By Austin Nolen
Philly officials promised police won’t use invasive tactics against political dissenters at this year’s Democratic Convention. They have in the past, however. And new evidence shows local police tactics may not have changed as much as City officials claim.
In 2000, local police sidestepped a city anti-infiltration policy. That policy requires that a review committee sign off on any plan to infiltrate activist groups.
The committee consists of the Police Commissioner, Deputy Police Commissioner for Operations and the City’s Managing Director.
Local police got around this anti-infiltration policy during the 2000 Republican National Convention by sending state police undercovers into protest meetings instead of Philly officers.
During a recent press conference, Philly Police Commissioner Richard Ross claimed police wouldn’t use this strategy again.
During the Occupy movement, Philly police also repeatedly claimed to respect free speech rights. During Occupy, former Police Commissioner Charles Ramsey required that officers read the First Amendment during roll call.
“If they want to march, we’ll escort them,” Ramsey told The Philadelphia Inquirer. “We’ll just have to monitor this day by day.”
Several plaintiffs later sued Philly police, alleging that officers arrested activists illegally during Occupy.
Documents released as discovery in that lawsuit show city officials knew the FBI tried to recruit an informant within the Occupy movement during the summer of 2012, even as they publicly supported the protesters’ free speech rights.
City, state and federal officials met before the Occupy National Gathering in July 2012, according to the documents. The FBI at that meeting said they’d keep local police updated on the status of their relationship with that informant.
Those documents also show city officials helped the FBI install a security camera at an undisclosed location.
A spokesperson for Mayor Jim Kenney told The Declaration that “the City regularly uses cameras for public safety, both as part of everyday policing as well as at large events. It provides a critical vantage point that our first responders on the ground do not have and, as a result, actually enables us to be more flexible in demonstration management.”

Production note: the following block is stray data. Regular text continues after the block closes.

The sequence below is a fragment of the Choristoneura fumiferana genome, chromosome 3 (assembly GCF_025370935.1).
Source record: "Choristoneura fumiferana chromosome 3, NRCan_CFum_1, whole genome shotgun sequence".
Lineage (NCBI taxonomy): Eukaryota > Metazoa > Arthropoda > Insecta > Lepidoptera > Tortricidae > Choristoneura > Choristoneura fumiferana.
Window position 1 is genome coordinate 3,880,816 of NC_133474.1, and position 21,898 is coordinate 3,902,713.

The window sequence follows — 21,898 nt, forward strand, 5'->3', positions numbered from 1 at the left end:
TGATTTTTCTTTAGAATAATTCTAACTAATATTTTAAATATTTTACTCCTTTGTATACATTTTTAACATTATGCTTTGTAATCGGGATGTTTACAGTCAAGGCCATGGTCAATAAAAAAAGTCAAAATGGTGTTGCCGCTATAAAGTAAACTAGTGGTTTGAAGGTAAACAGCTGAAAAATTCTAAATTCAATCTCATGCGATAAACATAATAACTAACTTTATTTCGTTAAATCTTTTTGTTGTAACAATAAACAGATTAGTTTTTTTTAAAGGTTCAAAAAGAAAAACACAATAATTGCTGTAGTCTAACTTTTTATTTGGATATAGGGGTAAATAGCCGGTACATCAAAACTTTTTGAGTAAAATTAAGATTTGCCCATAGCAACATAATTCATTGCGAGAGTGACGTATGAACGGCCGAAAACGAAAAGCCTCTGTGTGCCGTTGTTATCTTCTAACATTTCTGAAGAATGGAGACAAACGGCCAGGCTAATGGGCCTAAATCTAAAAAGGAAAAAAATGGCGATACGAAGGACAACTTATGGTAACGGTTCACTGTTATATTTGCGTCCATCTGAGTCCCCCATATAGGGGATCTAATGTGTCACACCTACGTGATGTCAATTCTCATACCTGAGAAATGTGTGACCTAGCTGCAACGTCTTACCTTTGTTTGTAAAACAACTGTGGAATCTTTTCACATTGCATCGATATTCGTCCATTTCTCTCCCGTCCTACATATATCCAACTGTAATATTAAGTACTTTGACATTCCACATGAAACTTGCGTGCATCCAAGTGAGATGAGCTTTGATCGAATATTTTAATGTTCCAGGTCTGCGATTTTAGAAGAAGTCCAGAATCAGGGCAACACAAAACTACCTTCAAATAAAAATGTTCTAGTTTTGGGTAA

According to the meeting notes, the City installed several cameras of its own at the same time it helped install the FBI camera. It is not clear why the FBI would need to set up its own camera to assist the City’s public safety mission.
A request for comment on the FBI’s potential informant was referred to the FBI by Mayor Kenney’s spokesperson. A spokesperson from the FBI’s Philadelphia Division was not available for comment.
The FBI has its own protocols it must follow when it comes to informants and to investigations of politically sensitive targets, but its agents do not always comply.
Last year, the agency admitted its agents had failed to obtain the necessary approval before beginning an investigation of environmental activists that involved confidential sources.
The Declaration will be following up with this story to determine the full extent and propriety of the FBI’s activities during the 2012 Occupy protests and to discover whether the FBI played a similar role in policing this year’s DNC protests.
We have previously reported on lax civil liberties oversight of intelligence gathering by other agencies in the lead up to the 2012 Occupy National Gathering.
View the meeting notes on which this story is based here.
Disclosure: The Declaration’s Associate Editor Dustin Slaughter was a co-plaintiff in Augustine v. City of Philadelphia, the case in which the document below was produced in discovery. Mr. Slaughter also works at the law firm which brought the suit. He played no role in writing or editing this story.
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